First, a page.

The platelets showed a precipitous drop from 189 x 103/mm3 to 1 x 103/mm3 in 48 hours. The Lovanox® and Vancomycin were immediately stopped. Blood Testing was performed including PF4 Elisa test, IgG and IgM assays and detection of Vancomycin-Dependent, Platelet-Reactive Antibodies. This last test required 5mL of serum plasma from the patient.

At this writing, there is only one laboratory in the country that can test for this antibody at this writing. The plasma was sent to the BloodCenter of Wisconsin. He was given 10 units of platelets without response. After the second day, the patient’s platelets only increased to 3 x 103/mm3. He also developed a nose-bleed, which was stopped by local packing. He was then given IV dexamethasone, Immunoglobulins and Epogen. After the fourth day, his platelets increased to 15 x 103/mm3. By the end of the week, the patient’s platelet count was over 100 x 103/mm3 .

Laboratory Assay

The Laboratory tested for both IgG and IgM in the patient’s serum with and without Vancomycin present. (Table 1)

Table 1  Although there is a negative IgM assay in the presence of Vancomycin, a positive IgG assay by flow cytometry indicates the presence of vancomycin-dependent, platelet-reactive antibodies supporting the diagnosis of immune thrombocytopenia.

The BloodCenter of Wisconsin certified a positive reaction detected in the patient’s serum by flow cytometry in the presence of Vancomycin. These results indicated the presence of Vancomycin-dependent, platelet-reactive antibodies. This supports a diagnosis of vancomycin-induced, immune thrombocytopenia. At this writing, the test is not cleared or approved by the FDA (Federal Drug Administration, USA). The Laboratory claims the FDA has determined that such clearance or approval is not necessary. The test has been validated in house and is used for clinical purposes. It should not be regarded as investigational or for research. The laboratory is certified under the Clinical Laboratory Improvement Amendments of 1988 (CLIA) as qualified to perform high complexity clinical laboratory testing. [8]


Normal platelet counts range from 150 x 103/mm3 to 450 x 103/mm. [7]  Vancomycin- induced thrombocytopenia has rarely been reported in the literature. This appears to be the first report of Vancomycin-induced thrombocytopenia in the podiatry literature. The mechanism of drug-induced thrombocytopenia is one of immunological platelet destruction. The drug will bind to the fragment antigen binding (FAB) portion of an antibody.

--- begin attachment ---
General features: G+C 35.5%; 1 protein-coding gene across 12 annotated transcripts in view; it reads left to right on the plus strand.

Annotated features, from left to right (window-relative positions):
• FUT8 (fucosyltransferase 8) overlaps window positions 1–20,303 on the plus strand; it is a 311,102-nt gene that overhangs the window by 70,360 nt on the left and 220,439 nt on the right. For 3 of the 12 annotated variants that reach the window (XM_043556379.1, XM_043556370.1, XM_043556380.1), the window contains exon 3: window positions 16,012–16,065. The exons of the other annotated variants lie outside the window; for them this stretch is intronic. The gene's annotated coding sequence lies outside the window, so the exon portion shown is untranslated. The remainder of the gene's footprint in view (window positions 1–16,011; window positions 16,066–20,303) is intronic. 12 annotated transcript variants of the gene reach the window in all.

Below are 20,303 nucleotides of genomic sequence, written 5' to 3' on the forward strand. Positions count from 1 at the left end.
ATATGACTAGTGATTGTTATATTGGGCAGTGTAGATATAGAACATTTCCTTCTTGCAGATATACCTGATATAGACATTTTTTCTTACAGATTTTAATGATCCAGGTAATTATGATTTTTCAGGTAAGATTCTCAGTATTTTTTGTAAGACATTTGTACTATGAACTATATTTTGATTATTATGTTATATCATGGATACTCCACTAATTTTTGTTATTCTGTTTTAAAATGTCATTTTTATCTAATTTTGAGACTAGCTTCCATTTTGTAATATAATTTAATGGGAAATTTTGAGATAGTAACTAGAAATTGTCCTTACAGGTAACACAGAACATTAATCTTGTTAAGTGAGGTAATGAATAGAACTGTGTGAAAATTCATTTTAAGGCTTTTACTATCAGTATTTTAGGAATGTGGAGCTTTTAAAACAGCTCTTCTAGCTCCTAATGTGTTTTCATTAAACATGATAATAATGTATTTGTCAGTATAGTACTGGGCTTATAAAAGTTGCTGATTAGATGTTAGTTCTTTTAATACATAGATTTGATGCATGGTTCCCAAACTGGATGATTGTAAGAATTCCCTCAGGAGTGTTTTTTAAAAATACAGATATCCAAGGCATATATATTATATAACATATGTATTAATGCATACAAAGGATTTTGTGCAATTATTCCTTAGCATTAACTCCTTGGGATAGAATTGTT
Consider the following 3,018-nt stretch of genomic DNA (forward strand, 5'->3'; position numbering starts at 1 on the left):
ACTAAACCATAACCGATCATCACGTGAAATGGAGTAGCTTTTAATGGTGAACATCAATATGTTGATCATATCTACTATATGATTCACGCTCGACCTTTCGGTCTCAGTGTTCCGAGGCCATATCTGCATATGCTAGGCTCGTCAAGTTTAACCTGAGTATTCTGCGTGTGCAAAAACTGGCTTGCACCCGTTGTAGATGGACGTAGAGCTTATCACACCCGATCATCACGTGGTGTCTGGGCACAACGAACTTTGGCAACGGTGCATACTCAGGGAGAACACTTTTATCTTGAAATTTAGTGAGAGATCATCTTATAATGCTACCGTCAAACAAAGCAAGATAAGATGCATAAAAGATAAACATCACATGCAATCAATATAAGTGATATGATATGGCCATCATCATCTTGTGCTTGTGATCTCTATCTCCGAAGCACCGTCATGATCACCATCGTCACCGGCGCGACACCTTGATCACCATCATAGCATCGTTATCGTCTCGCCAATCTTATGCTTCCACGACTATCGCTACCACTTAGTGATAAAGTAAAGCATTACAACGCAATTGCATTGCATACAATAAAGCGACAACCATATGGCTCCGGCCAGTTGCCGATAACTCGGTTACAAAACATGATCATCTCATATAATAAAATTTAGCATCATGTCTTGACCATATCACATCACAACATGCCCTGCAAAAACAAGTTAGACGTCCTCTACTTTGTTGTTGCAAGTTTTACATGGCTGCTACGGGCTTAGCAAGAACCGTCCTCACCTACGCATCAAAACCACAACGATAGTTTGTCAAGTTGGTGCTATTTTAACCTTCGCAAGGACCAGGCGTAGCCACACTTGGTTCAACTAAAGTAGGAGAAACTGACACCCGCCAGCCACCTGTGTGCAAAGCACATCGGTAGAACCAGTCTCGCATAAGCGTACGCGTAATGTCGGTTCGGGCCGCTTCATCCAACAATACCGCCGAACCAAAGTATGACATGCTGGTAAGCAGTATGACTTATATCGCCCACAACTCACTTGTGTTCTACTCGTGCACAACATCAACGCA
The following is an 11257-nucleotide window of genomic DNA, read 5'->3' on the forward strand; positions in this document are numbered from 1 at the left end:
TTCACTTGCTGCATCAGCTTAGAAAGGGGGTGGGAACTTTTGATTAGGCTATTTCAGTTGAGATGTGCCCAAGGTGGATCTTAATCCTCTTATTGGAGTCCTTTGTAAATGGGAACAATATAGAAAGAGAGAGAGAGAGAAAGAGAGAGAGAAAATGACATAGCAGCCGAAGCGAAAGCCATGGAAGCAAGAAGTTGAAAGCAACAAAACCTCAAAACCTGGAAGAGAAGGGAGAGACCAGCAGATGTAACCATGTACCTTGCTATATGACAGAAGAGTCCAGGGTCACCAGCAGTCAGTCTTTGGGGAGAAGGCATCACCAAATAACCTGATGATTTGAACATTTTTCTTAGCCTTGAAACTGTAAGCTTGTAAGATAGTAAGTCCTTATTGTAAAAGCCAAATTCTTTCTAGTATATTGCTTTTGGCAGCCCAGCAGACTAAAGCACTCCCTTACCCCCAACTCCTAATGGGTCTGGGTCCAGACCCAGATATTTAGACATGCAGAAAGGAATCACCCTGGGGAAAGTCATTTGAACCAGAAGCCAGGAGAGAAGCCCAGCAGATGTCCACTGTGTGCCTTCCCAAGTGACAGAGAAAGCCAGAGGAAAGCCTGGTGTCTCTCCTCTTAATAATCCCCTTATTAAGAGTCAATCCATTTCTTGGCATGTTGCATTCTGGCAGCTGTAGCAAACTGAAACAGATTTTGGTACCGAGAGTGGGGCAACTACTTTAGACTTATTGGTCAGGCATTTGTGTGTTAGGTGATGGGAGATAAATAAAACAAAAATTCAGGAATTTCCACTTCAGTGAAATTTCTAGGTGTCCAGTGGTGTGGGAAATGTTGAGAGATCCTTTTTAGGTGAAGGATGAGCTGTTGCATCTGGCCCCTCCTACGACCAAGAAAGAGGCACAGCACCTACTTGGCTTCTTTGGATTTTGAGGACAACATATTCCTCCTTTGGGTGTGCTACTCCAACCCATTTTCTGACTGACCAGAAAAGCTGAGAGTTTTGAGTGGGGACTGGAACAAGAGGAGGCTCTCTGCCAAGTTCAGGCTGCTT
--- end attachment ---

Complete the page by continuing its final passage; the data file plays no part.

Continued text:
The antibodies will then attach to the drug-platelet complex and cause platelet destruction through complement activation. [5,6,7] In Vancomycin-induced thrombocytopenia, the immunologic response is through hapten formation.

There is now compelling evidence that patients who develop Vancomycin-induced thrombocytopenia have Vancomycin-dependent antibodies. [5,6]

As late as 2003, Vancomycin-induced thrombocytopenia was confirmed by rechallenge of the medication or when heparin-induced thrombocytopenia was ruled out. [4,5,6]. Heparin induced thrombocytopenia is associated with a strongly positive human platelet factor 4 (PF4). This can be tested by ELISA (Enzyme-Linked ImmunoSorbent Assay) and often returns to normal after the Heparin is stopped. [5] Many times, Vancomycin and Heparin are given concurrently in cardiac patients or patients who may require prolonged bed rest. In this case report, both Lovanox® and Vancomycin is discontinued. Platelets were initially transfused during the acute phase in an attempt to increase platelet levels. This did not seem to cause any rise in platelet levels. Von Drygalski, et al., reported similar results in 11 of 14 patients who received platelet transfusions. [5] It could be theorized that circulating antibodies will continue to support a platelet destructive affect making platelet transfusions ineffective in the acute phase of thrombocytopenia. Antibodies can also persist for many months after exposure to Vancomycin. [5] Once the Vancomycin is stopped, in most circumstances, the platelet levels will normalize within 7 days. [6]

This case confirms similar results reported by Von Drygalski, et al. It is also conclude that the use of drug-dependent antibody assays can identify and confirm the cause of thrombocytopenia in patients who show a precipitous drop in platelet levels while receiving Vancomycin.